precise enough to show how carbon storage in prospective carbon sink areas (or
Kyoto Areas) has changed since the 1990s, and are also hard to compare with
each other. That would make accounting for increased carbon storage over the
period since then impossible.

The study’s conclusions also suggest that it would be impossible to show to what
extent Kyoto carbon projects were additional to “those that the country
implements as part of its forestry development projects”: “it is not possible
to predict in what exact proportion these activities will be in or out of the
Kyoto Areas and any assumption in this respect is enormously uncertain”. In
addition, Kyoto carbon projects could find it hard to factor out the
anthropogenic activities to encourage natural seed nurseries that are being
promoted and funded without carbon finance. One example is landowners’
protection of their lands against livestock and fires that has been paid for
since 1996 by the National Fund for Forestry Financing (FONAFIFO).

The FCCP study reveals, above all, the tensions between accounting convenience
and accuracy in measuring carbon. For example, it considers that measurements
of soil carbon before and after the start of any carbon forestry project would
be too costly, even though such measurements are widely held to be a key to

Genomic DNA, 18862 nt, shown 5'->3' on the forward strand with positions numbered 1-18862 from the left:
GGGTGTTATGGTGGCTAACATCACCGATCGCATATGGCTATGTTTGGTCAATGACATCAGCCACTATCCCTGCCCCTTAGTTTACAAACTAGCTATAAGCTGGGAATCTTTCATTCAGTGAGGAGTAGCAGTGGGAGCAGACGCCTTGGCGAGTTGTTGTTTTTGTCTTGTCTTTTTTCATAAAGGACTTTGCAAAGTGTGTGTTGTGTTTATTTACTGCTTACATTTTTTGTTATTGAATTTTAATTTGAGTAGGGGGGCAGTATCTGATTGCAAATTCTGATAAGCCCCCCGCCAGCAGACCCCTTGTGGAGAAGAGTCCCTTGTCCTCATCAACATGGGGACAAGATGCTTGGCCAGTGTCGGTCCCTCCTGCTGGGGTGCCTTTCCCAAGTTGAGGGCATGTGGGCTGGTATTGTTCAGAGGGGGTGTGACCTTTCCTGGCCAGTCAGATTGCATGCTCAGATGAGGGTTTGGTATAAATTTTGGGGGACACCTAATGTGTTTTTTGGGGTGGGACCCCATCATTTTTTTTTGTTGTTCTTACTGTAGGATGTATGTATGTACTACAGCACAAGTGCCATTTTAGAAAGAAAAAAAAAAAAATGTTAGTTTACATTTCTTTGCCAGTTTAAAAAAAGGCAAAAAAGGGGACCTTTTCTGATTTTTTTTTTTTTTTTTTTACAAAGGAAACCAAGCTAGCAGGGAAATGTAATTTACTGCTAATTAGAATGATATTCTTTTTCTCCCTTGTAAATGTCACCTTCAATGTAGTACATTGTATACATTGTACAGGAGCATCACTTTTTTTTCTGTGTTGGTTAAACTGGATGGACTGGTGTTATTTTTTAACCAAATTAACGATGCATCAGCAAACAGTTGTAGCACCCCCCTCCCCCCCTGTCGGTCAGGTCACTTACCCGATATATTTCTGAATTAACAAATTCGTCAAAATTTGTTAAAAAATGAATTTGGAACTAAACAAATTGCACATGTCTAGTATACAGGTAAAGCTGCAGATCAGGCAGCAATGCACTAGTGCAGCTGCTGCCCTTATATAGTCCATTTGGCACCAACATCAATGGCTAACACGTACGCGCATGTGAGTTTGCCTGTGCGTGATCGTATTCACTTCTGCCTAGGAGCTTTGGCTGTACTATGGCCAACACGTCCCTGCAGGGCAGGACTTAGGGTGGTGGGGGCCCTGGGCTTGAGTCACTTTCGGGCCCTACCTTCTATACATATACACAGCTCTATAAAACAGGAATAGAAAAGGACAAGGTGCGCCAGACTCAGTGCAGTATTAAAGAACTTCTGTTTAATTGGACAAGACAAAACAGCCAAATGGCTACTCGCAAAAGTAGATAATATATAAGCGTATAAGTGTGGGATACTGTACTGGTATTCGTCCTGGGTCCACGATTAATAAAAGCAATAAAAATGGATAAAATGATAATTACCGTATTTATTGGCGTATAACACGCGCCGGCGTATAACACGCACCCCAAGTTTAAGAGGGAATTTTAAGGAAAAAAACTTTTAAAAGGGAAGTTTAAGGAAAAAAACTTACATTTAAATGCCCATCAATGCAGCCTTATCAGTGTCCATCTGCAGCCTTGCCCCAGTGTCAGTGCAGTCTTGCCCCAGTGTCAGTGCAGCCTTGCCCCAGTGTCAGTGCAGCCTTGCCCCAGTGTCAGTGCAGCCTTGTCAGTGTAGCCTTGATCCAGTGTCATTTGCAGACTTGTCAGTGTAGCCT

carbon accounting for plantations, which disturb soil processes
considerably.vii Similarly, the study accepts for convenience a blanket carbon
storage figure of 10 tonne/ha for grassland sites that could be converted to
carbon forestry. However, Costa Rica boasts too wide a variety of grasslands
and agricultural systems – most of them comprising a lot of trees – for such a
figure to be used everywhere.viii

--Q. But can’t you cover such unknowns just by taking the amount of carbon you
think you might be sequestering and reducing the figure by a certain
percentage, just to be on the safe side?

That’s what many carbon accountants do. The FCCP study, for example, suggests a
20 per cent deduction from the figure designating total potential of carbon
sequestered to compensate for political and social risks and a 10 per cent
deduction to compensate for technical forestry risks.

The problem with such “risk-discounted” figures is that carbon sequestration is
characterized by far more than just risk. This goes back to a distinction first
made by the economist Frank Knight 80 years ago between risk and uncertainty
(see succeeding blog: Global Warming and the Ghost of Frank Knight).

In situations characterized by risk, all possible outcomes are known in advance
and their relative likelihood expressed as probabilities. In such situations,
it makes sense to talk about “margins of error” and safe levels of
discounting.

Where the probabilities of outcomes are unknown, however, you’re faced with a
situation of incalculable uncertainty.

The situation is even more serious when not even all the possible outcomes are
known. Such conditions of uncertainty and ignorance, and not simply risk, are
the typical realities that biological carbon accounting has to cope with. In
these conditions, it’s impossible to be sure whether any particular numerical